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Study of cellular mechanisms of glucose intolerance and DM2 control after bariatric surgery: the role of CD38/SIRT1/NAD axis

Grant number: 11/22598-0
Support Opportunities:Scholarships abroad - Research
Effective date (Start): July 21, 2012
Effective date (End): January 26, 2013
Field of knowledge:Health Sciences - Medicine - Surgery
Principal Investigator:Wilson Salgado Junior
Grantee:Wilson Salgado Junior
Host Investigator: Eduardo Nunes Chini
Host Institution: Faculdade de Medicina de Ribeirão Preto (FMRP). Universidade de São Paulo (USP). Ribeirão Preto , SP, Brazil
Research place: Mayo Clinic, Minnesota, United States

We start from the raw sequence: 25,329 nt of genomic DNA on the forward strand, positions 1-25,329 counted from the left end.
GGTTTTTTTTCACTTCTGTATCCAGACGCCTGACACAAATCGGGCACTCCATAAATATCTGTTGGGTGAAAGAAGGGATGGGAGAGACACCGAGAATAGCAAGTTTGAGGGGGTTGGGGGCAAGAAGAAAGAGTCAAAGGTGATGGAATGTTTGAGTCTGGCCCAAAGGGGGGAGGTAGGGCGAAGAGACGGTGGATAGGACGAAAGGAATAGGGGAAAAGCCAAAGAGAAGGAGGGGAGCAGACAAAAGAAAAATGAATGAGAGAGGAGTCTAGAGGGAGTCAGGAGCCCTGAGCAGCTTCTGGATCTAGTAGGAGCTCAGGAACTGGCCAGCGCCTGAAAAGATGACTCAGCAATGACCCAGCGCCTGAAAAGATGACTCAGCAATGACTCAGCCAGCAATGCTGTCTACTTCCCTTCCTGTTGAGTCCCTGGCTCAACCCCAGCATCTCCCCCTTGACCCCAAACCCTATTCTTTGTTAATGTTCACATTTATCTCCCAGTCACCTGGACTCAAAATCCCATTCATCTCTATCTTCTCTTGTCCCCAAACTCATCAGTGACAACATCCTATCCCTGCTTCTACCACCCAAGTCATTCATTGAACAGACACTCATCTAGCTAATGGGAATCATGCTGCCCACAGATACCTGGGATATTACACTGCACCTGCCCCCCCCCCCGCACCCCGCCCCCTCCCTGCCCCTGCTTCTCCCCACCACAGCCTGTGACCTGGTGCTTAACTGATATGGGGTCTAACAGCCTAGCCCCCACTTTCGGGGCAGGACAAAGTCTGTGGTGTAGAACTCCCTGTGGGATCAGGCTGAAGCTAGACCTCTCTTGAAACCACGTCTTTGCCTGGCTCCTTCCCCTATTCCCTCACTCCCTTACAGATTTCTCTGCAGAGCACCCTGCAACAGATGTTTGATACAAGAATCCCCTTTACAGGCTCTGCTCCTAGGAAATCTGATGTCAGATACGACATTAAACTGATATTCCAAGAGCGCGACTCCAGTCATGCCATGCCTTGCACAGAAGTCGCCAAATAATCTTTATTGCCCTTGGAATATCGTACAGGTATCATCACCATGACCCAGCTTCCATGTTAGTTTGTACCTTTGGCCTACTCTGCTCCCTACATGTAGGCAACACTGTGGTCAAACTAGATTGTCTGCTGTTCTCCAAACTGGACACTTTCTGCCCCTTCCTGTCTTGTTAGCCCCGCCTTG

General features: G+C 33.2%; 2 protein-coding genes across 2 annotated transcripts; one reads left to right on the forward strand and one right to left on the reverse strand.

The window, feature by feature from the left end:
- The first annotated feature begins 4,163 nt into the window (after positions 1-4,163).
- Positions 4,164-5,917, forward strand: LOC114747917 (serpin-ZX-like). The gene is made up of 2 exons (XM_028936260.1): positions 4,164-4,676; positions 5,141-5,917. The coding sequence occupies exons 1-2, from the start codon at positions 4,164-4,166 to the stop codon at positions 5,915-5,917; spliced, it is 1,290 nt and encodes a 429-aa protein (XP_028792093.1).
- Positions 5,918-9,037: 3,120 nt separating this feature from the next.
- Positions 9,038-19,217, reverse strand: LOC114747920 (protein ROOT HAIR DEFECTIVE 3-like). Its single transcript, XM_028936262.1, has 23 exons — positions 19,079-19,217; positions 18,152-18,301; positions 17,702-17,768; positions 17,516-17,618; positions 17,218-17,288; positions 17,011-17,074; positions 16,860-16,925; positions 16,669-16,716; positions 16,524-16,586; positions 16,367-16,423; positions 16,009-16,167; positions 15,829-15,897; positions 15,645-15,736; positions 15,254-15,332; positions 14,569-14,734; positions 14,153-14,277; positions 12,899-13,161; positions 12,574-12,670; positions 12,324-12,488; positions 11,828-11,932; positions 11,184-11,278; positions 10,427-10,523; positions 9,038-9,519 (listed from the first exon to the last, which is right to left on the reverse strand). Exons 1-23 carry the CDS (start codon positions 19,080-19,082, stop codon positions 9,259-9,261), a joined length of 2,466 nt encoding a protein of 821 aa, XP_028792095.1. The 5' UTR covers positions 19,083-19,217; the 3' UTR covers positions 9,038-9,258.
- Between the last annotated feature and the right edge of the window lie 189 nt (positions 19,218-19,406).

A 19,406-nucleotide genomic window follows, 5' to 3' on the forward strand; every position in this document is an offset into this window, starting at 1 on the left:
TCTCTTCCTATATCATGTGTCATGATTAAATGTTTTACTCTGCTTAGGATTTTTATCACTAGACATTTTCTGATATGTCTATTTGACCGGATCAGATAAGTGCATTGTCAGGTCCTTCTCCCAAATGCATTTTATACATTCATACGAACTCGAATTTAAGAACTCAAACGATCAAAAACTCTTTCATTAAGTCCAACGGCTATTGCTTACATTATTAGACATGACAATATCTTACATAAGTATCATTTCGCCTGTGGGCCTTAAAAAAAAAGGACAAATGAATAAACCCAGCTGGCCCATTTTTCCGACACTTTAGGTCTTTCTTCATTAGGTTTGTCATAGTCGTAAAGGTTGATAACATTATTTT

We are living a great global epidemic of obesity, and so, there is an increasing concern about the high incidence of co morbidities associated with this rise in obesity, amongst them the type 2 diabetes (DM2). Investigators are searching for the causes of such illnesses. Much more that this, efforts have been undertaken to identify possible common final pathways, at cellular level, that can be focused for more effective therapies to those illnesses. In this context, some proteins linked with the cellular signaling have been made responsible to cause or to protect against obesity and metabolic syndrome. It is about the Nicotinamide adenine dinucleotide (NAD) / Sirtuin (SIRT1) axis and also the action of protein CD38. Bariatric surgery is considered one of the alternatives to the treatment of the metabolic syndrome in the obese patients. As it has been showing more effective and lasting weight loss when compared to clinical treatment, there is a growth in its indication. The responsible mechanisms in which the surgery acts to control the weight and specially the glycemia, are subjects of intense research. This study aims to evaluate the effect of bariatric surgery in the control of the glycemia, in an animal model of rats with DM2 (Goto-Kakizaki), focusing in the above described mechanisms of cellular signaling. It is an original study and the results will probably have some applications in the development of new therapies (clinical and surgical) for the metabolic syndrome. (AU)

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